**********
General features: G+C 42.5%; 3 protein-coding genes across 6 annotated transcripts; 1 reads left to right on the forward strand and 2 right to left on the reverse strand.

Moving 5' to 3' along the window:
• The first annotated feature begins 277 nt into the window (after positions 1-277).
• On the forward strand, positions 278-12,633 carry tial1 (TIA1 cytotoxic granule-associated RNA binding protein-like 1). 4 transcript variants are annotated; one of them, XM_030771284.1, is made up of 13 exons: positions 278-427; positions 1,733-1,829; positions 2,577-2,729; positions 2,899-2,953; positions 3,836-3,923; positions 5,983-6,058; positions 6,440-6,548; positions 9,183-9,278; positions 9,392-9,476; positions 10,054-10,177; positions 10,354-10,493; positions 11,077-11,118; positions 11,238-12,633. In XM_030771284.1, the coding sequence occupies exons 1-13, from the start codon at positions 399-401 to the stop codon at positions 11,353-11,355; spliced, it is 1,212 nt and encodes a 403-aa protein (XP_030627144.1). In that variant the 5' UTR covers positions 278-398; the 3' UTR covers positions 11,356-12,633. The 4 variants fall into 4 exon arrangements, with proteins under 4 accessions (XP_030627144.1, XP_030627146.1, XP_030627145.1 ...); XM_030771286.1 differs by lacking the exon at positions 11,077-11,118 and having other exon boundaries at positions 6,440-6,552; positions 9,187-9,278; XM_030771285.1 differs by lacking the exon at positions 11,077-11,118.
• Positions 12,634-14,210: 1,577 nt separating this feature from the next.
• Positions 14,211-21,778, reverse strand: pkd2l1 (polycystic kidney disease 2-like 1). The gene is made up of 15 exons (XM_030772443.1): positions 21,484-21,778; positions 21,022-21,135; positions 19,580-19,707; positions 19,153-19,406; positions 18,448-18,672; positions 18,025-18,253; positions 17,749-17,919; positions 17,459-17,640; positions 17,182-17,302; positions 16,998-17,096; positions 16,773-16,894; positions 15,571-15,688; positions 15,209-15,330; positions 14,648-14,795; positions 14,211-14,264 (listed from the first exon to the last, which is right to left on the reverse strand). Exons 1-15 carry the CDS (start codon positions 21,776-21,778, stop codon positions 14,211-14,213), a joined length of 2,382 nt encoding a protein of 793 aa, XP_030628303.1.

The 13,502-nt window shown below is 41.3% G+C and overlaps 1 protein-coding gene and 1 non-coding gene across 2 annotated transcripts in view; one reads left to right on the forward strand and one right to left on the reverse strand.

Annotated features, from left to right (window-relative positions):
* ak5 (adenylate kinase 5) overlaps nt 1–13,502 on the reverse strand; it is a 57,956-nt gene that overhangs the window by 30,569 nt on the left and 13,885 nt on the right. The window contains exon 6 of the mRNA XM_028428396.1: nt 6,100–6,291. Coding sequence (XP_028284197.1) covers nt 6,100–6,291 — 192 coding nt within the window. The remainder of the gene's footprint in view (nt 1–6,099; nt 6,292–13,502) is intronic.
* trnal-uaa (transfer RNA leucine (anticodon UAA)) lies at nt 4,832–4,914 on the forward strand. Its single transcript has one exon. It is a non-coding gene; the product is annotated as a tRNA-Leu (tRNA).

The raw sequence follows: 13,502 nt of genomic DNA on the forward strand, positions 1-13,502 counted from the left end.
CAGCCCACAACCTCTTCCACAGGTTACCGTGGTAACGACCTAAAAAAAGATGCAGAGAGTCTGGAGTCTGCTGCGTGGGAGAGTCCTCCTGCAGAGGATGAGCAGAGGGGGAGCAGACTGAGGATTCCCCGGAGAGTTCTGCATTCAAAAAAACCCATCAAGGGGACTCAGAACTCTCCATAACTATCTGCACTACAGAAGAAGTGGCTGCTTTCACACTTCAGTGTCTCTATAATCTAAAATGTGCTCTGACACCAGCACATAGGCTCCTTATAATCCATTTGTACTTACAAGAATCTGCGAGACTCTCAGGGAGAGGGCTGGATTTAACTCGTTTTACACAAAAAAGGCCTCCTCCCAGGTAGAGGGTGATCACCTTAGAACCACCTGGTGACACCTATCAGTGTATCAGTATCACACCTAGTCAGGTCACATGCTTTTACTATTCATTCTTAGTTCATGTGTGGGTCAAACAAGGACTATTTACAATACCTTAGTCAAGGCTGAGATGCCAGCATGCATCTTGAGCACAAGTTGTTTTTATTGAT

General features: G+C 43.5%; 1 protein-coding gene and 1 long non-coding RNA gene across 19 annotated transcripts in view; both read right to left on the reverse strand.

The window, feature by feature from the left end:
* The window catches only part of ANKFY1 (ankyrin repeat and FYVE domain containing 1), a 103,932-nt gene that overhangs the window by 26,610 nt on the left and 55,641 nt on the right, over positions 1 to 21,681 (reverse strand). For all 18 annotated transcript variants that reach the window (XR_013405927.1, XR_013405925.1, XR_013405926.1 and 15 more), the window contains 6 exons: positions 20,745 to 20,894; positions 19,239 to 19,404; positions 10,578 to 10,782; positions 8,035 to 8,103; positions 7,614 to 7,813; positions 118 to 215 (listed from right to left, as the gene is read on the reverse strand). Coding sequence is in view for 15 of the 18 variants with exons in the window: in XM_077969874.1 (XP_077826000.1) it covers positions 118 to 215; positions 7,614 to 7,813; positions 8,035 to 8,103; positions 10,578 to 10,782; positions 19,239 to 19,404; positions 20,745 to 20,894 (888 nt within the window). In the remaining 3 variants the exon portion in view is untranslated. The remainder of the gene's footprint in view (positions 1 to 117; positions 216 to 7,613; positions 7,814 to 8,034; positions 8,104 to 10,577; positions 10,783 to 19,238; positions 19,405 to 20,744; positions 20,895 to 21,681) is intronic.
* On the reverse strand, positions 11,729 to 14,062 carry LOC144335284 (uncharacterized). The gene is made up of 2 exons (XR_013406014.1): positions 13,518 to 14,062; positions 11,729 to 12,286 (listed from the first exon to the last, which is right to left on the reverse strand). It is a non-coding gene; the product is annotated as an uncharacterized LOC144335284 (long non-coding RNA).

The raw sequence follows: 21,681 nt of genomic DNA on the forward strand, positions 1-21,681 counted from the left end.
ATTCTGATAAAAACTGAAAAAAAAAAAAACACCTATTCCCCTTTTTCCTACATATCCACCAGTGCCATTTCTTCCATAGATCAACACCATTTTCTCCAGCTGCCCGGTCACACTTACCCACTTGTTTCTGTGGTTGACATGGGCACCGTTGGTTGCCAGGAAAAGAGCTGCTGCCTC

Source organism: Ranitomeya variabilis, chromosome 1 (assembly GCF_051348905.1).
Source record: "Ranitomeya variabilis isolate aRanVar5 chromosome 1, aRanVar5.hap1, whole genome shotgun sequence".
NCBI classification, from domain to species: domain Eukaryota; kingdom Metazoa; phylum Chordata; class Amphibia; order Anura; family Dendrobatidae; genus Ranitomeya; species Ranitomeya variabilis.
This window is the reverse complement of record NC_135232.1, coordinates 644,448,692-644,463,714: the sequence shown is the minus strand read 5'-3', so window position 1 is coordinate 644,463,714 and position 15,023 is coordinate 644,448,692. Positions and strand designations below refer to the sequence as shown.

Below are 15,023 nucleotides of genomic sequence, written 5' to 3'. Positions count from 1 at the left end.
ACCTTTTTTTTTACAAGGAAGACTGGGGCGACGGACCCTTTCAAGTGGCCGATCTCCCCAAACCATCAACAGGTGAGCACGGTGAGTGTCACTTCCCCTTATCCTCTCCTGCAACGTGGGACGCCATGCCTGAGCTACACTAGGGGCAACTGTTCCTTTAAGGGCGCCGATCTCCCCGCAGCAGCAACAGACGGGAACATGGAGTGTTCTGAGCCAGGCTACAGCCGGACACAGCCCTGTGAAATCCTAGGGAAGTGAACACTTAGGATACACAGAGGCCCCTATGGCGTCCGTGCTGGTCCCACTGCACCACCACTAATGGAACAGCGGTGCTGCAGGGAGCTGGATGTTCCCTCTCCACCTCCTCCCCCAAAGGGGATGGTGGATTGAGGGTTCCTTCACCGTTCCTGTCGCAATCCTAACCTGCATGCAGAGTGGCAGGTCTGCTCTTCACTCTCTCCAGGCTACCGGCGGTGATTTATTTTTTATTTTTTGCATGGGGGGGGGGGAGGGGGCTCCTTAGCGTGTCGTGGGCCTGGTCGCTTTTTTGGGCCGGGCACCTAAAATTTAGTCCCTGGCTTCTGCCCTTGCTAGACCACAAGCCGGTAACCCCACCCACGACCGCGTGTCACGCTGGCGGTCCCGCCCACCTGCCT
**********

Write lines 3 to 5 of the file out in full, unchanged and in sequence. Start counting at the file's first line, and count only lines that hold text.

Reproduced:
• The first annotated feature begins 277 nt into the window (after positions 1-277).
• On the forward strand, positions 278-12,633 carry tial1 (TIA1 cytotoxic granule-associated RNA binding protein-like 1). 4 transcript variants are annotated; one of them, XM_030771284.1, is made up of 13 exons: positions 278-427; positions 1,733-1,829; positions 2,577-2,729; positions 2,899-2,953; positions 3,836-3,923; positions 5,983-6,058; positions 6,440-6,548; positions 9,183-9,278; positions 9,392-9,476; positions 10,054-10,177; positions 10,354-10,493; positions 11,077-11,118; positions 11,238-12,633. In XM_030771284.1, the coding sequence occupies exons 1-13, from the start codon at positions 399-401 to the stop codon at positions 11,353-11,355; spliced, it is 1,212 nt and encodes a 403-aa protein (XP_030627144.1). In that variant the 5' UTR covers positions 278-398; the 3' UTR covers positions 11,356-12,633. The 4 variants fall into 4 exon arrangements, with proteins under 4 accessions (XP_030627144.1, XP_030627146.1, XP_030627145.1 ...); XM_030771286.1 differs by lacking the exon at positions 11,077-11,118 and having other exon boundaries at positions 6,440-6,552; positions 9,187-9,278; XM_030771285.1 differs by lacking the exon at positions 11,077-11,118.
• Positions 12,634-14,210: 1,577 nt separating this feature from the next.